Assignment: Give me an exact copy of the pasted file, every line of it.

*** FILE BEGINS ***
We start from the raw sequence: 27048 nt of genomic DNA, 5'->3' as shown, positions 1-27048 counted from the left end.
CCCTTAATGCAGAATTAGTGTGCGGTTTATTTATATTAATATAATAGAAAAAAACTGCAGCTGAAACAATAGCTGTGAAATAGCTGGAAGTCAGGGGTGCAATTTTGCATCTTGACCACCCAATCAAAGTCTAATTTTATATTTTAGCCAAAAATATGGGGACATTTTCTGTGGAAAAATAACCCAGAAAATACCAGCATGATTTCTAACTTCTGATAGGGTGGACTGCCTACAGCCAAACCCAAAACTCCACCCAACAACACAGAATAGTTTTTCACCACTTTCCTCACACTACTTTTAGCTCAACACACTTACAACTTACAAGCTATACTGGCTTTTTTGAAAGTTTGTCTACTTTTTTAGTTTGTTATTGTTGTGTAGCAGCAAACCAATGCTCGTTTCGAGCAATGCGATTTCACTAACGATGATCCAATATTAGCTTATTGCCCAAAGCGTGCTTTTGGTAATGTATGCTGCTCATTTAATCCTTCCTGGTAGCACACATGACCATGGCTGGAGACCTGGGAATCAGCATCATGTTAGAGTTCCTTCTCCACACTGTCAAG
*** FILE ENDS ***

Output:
We start from the raw sequence: 27048 nt of genomic DNA, 5'->3' as shown, positions 1-27048 counted from the left end.
CCCTTAATGCAGAATTAGTGTGCGGTTTATTTATATTAATATAATAGAAAAAAACTGCAGCTGAAACAATAGCTGTGAAATAGCTGGAAGTCAGGGGTGCAATTTTGCATCTTGACCACCCAATCAAAGTCTAATTTTATATTTTAGCCAAAAATATGGGGACATTTTCTGTGGAAAAATAACCCAGAAAATACCAGCATGATTTCTAACTTCTGATAGGGTGGACTGCCTACAGCCAAACCCAAAACTCCACCCAACAACACAGAATAGTTTTTCACCACTTTCCTCACACTACTTTTAGCTCAACACACTTACAACTTACAAGCTATACTGGCTTTTTTGAAAGTTTGTCTACTTTTTTAGTTTGTTATTGTTGTGTAGCAGCAAACCAATGCTCGTTTCGAGCAATGCGATTTCACTAACGATGATCCAATATTAGCTTATTGCCCAAAGCGTGCTTTTGGTAATGTATGCTGCTCATTTAATCCTTCCTGGTAGCACACATGACCATGGCTGGAGACCTGGGAATCAGCATCATGTTAGAGTTCCTTCTCCACACTGTCAAG